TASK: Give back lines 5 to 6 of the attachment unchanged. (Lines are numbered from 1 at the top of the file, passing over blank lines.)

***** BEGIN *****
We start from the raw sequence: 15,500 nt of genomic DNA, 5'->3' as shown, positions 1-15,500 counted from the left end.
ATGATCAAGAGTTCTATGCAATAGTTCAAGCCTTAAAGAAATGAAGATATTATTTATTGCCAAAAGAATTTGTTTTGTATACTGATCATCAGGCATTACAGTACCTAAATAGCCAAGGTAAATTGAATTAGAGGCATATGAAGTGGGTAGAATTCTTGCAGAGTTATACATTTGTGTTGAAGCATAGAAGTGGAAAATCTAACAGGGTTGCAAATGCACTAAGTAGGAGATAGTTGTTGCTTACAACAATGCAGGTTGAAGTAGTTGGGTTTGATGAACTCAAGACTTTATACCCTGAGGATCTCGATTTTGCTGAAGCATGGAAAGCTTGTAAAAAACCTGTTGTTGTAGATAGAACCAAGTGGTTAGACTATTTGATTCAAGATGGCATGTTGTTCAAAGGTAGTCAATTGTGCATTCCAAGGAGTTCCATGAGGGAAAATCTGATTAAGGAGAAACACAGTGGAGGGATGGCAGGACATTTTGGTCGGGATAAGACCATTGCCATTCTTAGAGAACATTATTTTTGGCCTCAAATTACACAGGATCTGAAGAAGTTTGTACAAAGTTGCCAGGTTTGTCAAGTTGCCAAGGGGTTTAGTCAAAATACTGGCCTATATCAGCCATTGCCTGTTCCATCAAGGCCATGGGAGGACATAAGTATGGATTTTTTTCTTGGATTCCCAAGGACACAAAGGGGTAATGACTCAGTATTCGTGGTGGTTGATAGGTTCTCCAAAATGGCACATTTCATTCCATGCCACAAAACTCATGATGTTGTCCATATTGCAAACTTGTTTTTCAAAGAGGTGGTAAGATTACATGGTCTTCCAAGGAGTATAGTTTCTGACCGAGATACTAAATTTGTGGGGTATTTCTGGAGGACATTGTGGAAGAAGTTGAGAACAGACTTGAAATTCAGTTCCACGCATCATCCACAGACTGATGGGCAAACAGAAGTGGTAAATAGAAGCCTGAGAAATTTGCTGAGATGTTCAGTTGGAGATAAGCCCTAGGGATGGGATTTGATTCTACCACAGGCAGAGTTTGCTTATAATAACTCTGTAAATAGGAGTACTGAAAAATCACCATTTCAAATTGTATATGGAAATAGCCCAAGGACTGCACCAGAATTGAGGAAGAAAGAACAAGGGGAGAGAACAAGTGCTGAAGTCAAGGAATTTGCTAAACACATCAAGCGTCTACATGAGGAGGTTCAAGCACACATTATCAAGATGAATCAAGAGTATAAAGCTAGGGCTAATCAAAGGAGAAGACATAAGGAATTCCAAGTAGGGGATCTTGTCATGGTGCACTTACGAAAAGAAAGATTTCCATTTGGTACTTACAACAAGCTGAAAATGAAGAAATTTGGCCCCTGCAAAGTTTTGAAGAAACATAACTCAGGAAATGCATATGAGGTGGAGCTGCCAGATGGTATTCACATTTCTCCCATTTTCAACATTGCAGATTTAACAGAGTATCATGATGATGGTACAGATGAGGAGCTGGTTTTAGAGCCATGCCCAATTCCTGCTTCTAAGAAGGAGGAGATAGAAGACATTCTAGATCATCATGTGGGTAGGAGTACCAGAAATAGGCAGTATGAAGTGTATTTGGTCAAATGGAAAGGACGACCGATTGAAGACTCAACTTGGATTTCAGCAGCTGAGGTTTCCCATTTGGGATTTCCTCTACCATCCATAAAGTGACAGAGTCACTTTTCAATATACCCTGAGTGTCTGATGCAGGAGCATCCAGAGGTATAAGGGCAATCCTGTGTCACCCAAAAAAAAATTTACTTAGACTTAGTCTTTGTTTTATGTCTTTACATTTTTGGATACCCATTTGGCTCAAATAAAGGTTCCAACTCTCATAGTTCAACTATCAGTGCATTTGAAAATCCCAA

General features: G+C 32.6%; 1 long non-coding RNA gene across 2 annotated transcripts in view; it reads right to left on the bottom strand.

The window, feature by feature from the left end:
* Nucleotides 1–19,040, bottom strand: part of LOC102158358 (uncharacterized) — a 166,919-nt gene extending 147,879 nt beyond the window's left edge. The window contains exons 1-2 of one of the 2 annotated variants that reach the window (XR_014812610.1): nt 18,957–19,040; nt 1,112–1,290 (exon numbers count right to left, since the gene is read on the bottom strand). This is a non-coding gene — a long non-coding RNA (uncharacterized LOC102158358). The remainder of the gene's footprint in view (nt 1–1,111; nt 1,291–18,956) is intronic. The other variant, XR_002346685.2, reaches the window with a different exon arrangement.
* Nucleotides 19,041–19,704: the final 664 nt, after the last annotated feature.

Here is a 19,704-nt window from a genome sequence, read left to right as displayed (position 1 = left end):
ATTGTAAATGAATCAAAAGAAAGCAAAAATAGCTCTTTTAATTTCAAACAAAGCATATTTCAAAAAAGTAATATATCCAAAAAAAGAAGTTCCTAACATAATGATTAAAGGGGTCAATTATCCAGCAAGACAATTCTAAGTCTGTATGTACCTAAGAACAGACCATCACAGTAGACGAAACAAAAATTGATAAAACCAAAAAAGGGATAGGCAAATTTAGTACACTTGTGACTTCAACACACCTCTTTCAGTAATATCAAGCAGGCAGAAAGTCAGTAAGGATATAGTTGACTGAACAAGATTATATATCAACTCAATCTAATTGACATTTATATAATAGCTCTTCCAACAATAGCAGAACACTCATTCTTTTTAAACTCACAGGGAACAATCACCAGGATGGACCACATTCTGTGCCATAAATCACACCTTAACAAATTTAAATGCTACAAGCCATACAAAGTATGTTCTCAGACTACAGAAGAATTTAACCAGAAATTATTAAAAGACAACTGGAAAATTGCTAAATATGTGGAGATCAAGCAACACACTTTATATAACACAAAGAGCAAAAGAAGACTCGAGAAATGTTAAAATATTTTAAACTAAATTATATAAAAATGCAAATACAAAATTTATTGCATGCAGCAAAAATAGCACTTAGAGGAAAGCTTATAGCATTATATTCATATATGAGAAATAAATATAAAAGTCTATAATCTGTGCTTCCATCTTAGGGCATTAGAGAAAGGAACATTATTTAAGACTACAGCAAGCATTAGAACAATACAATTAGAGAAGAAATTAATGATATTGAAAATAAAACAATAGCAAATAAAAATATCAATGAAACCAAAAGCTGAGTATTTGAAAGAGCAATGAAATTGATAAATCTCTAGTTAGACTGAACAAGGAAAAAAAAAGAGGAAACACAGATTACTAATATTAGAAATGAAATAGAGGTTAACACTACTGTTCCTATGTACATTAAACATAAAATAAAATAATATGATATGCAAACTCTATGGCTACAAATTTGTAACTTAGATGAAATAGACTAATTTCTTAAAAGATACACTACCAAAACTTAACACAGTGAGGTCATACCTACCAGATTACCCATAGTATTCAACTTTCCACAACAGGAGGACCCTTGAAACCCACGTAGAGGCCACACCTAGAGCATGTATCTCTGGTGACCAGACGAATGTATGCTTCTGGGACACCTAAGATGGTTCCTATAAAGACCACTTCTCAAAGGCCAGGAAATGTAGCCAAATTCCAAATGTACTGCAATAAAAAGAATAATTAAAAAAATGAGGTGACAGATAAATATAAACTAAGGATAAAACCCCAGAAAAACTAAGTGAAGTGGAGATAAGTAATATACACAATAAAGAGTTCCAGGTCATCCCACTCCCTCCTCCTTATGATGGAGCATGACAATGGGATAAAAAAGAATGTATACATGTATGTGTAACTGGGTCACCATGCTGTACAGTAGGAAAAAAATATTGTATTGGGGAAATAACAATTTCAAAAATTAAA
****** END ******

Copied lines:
* Nucleotides 1–19,040, bottom strand: part of LOC102158358 (uncharacterized) — a 166,919-nt gene extending 147,879 nt beyond the window's left edge. The window contains exons 1-2 of one of the 2 annotated variants that reach the window (XR_014812610.1): nt 18,957–19,040; nt 1,112–1,290 (exon numbers count right to left, since the gene is read on the bottom strand). This is a non-coding gene — a long non-coding RNA (uncharacterized LOC102158358). The remainder of the gene's footprint in view (nt 1–1,111; nt 1,291–18,956) is intronic. The other variant, XR_002346685.2, reaches the window with a different exon arrangement.
* Nucleotides 19,041–19,704: the final 664 nt, after the last annotated feature.